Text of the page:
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Signs of aging appear in our walk, such as moving more slowly. Dr. Frank Wildman, creator of Change Your Age, provides tips and techniques and a mindfulness approach to exercise that enable you to walk faster with greater confidence. As a result, you will feel and act younger, exhibit good posture and improve your overall coordination. As recent research shows, better movement and faster walking can promote better brain fitness and function, delaying and reducing the possible onset of cognitive decline and dementia associated with aging.

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A recent New York Times article, The 10-Minute Workout, Times Three, discusses current research showing the health benefits of 10-minute workouts, three times a day.

In the early years of studying cardio-vascular exercises, endurance exercises and even strengthening exercises, time periods of about half an hour of activity were most often used.  Periods even longer than that were often considered when studying athletes.  But when it came to medical health effects of exercise on the average person, taking lifestyle factors into consideration, half an hour of physical activity became the benchmark. The recommendation for consistent, continual exercise for 30 minutes or more joined "eat less red meat and more vegetables" as a good idea for healthy living.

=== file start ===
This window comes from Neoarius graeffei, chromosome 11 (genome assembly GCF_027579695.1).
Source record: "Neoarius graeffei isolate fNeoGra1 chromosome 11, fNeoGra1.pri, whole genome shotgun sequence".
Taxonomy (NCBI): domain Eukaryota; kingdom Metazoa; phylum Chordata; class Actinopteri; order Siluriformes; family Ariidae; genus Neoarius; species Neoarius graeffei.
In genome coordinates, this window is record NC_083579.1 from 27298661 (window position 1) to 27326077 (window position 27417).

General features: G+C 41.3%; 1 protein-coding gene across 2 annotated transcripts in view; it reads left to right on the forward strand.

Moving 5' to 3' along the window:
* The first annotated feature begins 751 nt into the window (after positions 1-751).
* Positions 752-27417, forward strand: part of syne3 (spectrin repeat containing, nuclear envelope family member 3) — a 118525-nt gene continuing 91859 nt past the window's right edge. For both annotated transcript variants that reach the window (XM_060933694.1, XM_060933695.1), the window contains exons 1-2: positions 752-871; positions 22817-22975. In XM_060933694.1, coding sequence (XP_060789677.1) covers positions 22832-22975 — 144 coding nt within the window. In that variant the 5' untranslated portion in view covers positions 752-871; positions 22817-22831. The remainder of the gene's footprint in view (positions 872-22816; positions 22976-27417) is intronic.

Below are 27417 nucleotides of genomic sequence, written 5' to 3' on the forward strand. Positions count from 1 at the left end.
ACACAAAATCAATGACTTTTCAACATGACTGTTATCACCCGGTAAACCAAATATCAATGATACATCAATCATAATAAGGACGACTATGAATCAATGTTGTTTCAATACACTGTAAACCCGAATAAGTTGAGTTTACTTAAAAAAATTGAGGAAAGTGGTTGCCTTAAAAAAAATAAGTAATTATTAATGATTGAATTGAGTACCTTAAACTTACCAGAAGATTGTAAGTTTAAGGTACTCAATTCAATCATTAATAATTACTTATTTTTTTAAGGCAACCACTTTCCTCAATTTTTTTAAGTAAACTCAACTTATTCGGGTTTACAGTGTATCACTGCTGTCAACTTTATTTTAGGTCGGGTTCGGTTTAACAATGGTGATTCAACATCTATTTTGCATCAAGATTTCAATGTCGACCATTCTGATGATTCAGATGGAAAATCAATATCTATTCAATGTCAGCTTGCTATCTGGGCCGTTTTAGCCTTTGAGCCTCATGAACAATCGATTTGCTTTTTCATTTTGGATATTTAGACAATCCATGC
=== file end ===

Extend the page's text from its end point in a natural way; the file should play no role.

But, I know with the exercises I give to my students and clients, they benefit more and are more compliant about really doing their exercises if it is given in tasty, small morsels of time. Ten minutes, three times a day is more natural in terms of the evolutionary design of the human body than doing a half hour of jogging and then stopping activity for the day.

One, two or all three 10-minute periods of time could also build into higher intensity than some people could withstand during a full half hour.  Also, you could work a little harder during one or two of your three 10-minute burst.  Of course, you also have the choice of making one or more of your bursts 12 or even 15 minutes long.  The farther apart our exercise bursts might occur, the less sluggish our system becomes.

What I am suggesting has been revealed to me to be a truth by hundreds of students all over the world, that is if you want to increase compliance and decrease resistance to an activity, give yourself full permission to do less and you'll be more likely to do more.

For those who feel too fatigued to get started with an exercise routine, feel no shame to start with a fast 10-minute walk or going down to lay on the floor and returning to standing several times for 10 minutes.  You'll feel better because you'll be doing something smarter.

The benefits of short bursts of exercise is why I tried to keep my Change Your Age lessons brief and varied.  Check out some of the sample lessons from the Chang Your Age program for 10-minute movement inspirations.

Tagged in: Exercises
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Recently I read Jane Brody’s New York Times article, It’s Not Too Late to Become a Yoga Believer.  In it, she discusses her colleague William Broad's book, The Science of Yoga, her apprehensions about the dangers of yoga, and the lack of certification for yoga instructors.

In my private practice and in my workshops, I have worked on too many injured yoga instructors and their students to discount the dangers of yoga.